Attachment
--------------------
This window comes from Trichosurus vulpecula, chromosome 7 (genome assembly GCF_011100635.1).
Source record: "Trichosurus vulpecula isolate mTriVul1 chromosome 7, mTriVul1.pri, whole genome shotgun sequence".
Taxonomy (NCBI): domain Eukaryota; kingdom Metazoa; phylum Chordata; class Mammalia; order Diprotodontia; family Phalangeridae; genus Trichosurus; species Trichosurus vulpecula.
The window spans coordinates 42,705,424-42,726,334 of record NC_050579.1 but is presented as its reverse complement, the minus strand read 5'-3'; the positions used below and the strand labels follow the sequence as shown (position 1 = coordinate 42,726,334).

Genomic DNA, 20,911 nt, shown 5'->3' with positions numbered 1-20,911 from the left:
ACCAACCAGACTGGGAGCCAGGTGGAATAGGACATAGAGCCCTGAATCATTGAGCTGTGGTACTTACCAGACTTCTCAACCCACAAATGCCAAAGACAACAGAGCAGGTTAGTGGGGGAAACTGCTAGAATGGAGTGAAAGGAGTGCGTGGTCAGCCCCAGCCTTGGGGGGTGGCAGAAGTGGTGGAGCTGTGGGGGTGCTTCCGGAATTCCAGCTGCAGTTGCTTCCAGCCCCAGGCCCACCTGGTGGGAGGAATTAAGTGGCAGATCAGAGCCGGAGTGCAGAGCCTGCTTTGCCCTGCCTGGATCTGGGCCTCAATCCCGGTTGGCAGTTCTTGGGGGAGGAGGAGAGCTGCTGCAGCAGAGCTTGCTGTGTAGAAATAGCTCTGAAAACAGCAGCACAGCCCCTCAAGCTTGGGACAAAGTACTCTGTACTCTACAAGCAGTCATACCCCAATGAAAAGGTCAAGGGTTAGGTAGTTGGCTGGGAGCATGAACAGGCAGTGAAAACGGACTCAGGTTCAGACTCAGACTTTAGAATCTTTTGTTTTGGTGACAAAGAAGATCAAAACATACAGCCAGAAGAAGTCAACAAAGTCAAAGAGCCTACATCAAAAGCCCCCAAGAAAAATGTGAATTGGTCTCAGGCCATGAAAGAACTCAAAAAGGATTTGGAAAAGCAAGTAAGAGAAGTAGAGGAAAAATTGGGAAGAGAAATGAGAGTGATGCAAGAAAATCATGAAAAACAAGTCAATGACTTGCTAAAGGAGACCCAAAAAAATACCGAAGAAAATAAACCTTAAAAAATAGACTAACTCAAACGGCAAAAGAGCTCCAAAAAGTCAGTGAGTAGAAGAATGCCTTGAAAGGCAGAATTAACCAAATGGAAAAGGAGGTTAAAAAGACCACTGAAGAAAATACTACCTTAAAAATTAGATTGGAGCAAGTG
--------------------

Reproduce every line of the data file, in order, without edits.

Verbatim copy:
This window comes from Trichosurus vulpecula, chromosome 7 (genome assembly GCF_011100635.1).
Source record: "Trichosurus vulpecula isolate mTriVul1 chromosome 7, mTriVul1.pri, whole genome shotgun sequence".
Taxonomy (NCBI): domain Eukaryota; kingdom Metazoa; phylum Chordata; class Mammalia; order Diprotodontia; family Phalangeridae; genus Trichosurus; species Trichosurus vulpecula.
The window spans coordinates 42,705,424-42,726,334 of record NC_050579.1 but is presented as its reverse complement, the minus strand read 5'-3'; the positions used below and the strand labels follow the sequence as shown (position 1 = coordinate 42,726,334).

Genomic DNA, 20,911 nt, shown 5'->3' with positions numbered 1-20,911 from the left:
ACCAACCAGACTGGGAGCCAGGTGGAATAGGACATAGAGCCCTGAATCATTGAGCTGTGGTACTTACCAGACTTCTCAACCCACAAATGCCAAAGACAACAGAGCAGGTTAGTGGGGGAAACTGCTAGAATGGAGTGAAAGGAGTGCGTGGTCAGCCCCAGCCTTGGGGGGTGGCAGAAGTGGTGGAGCTGTGGGGGTGCTTCCGGAATTCCAGCTGCAGTTGCTTCCAGCCCCAGGCCCACCTGGTGGGAGGAATTAAGTGGCAGATCAGAGCCGGAGTGCAGAGCCTGCTTTGCCCTGCCTGGATCTGGGCCTCAATCCCGGTTGGCAGTTCTTGGGGGAGGAGGAGAGCTGCTGCAGCAGAGCTTGCTGTGTAGAAATAGCTCTGAAAACAGCAGCACAGCCCCTCAAGCTTGGGACAAAGTACTCTGTACTCTACAAGCAGTCATACCCCAATGAAAAGGTCAAGGGTTAGGTAGTTGGCTGGGAGCATGAACAGGCAGTGAAAACGGACTCAGGTTCAGACTCAGACTTTAGAATCTTTTGTTTTGGTGACAAAGAAGATCAAAACATACAGCCAGAAGAAGTCAACAAAGTCAAAGAGCCTACATCAAAAGCCCCCAAGAAAAATGTGAATTGGTCTCAGGCCATGAAAGAACTCAAAAAGGATTTGGAAAAGCAAGTAAGAGAAGTAGAGGAAAAATTGGGAAGAGAAATGAGAGTGATGCAAGAAAATCATGAAAAACAAGTCAATGACTTGCTAAAGGAGACCCAAAAAAATACCGAAGAAAATAAACCTTAAAAAATAGACTAACTCAAACGGCAAAAGAGCTCCAAAAAGTCAGTGAGTAGAAGAATGCCTTGAAAGGCAGAATTAACCAAATGGAAAAGGAGGTTAAAAAGACCACTGAAGAAAATACTACCTTAAAAATTAGATTGGAGCAAGTG